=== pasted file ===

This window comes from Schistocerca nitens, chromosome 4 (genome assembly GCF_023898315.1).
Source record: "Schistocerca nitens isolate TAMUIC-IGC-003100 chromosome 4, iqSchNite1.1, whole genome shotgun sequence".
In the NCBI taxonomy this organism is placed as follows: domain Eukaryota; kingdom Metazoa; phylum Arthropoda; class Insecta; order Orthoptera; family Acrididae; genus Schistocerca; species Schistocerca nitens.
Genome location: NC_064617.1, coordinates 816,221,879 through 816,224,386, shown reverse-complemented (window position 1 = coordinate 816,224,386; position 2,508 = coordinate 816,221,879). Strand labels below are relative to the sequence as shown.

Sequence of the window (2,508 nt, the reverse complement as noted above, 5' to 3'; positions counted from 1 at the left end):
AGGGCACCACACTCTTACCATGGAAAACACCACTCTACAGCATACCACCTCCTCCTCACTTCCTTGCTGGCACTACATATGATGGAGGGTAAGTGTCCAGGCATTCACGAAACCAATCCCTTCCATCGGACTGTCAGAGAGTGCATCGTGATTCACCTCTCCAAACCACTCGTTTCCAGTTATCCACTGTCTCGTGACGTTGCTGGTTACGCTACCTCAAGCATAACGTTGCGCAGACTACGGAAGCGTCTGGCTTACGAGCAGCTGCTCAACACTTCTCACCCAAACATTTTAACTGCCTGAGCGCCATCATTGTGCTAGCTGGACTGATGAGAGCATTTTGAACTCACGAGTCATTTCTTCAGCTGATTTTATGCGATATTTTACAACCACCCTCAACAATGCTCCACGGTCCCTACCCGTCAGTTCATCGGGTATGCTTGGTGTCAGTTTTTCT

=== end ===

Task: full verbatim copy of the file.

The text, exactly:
This window comes from Schistocerca nitens, chromosome 4 (genome assembly GCF_023898315.1).
Source record: "Schistocerca nitens isolate TAMUIC-IGC-003100 chromosome 4, iqSchNite1.1, whole genome shotgun sequence".
In the NCBI taxonomy this organism is placed as follows: domain Eukaryota; kingdom Metazoa; phylum Arthropoda; class Insecta; order Orthoptera; family Acrididae; genus Schistocerca; species Schistocerca nitens.
Genome location: NC_064617.1, coordinates 816,221,879 through 816,224,386, shown reverse-complemented (window position 1 = coordinate 816,224,386; position 2,508 = coordinate 816,221,879). Strand labels below are relative to the sequence as shown.

Sequence of the window (2,508 nt, the reverse complement as noted above, 5' to 3'; positions counted from 1 at the left end):
AGGGCACCACACTCTTACCATGGAAAACACCACTCTACAGCATACCACCTCCTCCTCACTTCCTTGCTGGCACTACATATGATGGAGGGTAAGTGTCCAGGCATTCACGAAACCAATCCCTTCCATCGGACTGTCAGAGAGTGCATCGTGATTCACCTCTCCAAACCACTCGTTTCCAGTTATCCACTGTCTCGTGACGTTGCTGGTTACGCTACCTCAAGCATAACGTTGCGCAGACTACGGAAGCGTCTGGCTTACGAGCAGCTGCTCAACACTTCTCACCCAAACATTTTAACTGCCTGAGCGCCATCATTGTGCTAGCTGGACTGATGAGAGCATTTTGAACTCACGAGTCATTTCTTCAGCTGATTTTATGCGATATTTTACAACCACCCTCAACAATGCTCCACGGTCCCTACCCGTCAGTTCATCGGGTATGCTTGGTGTCAGTTTTTCT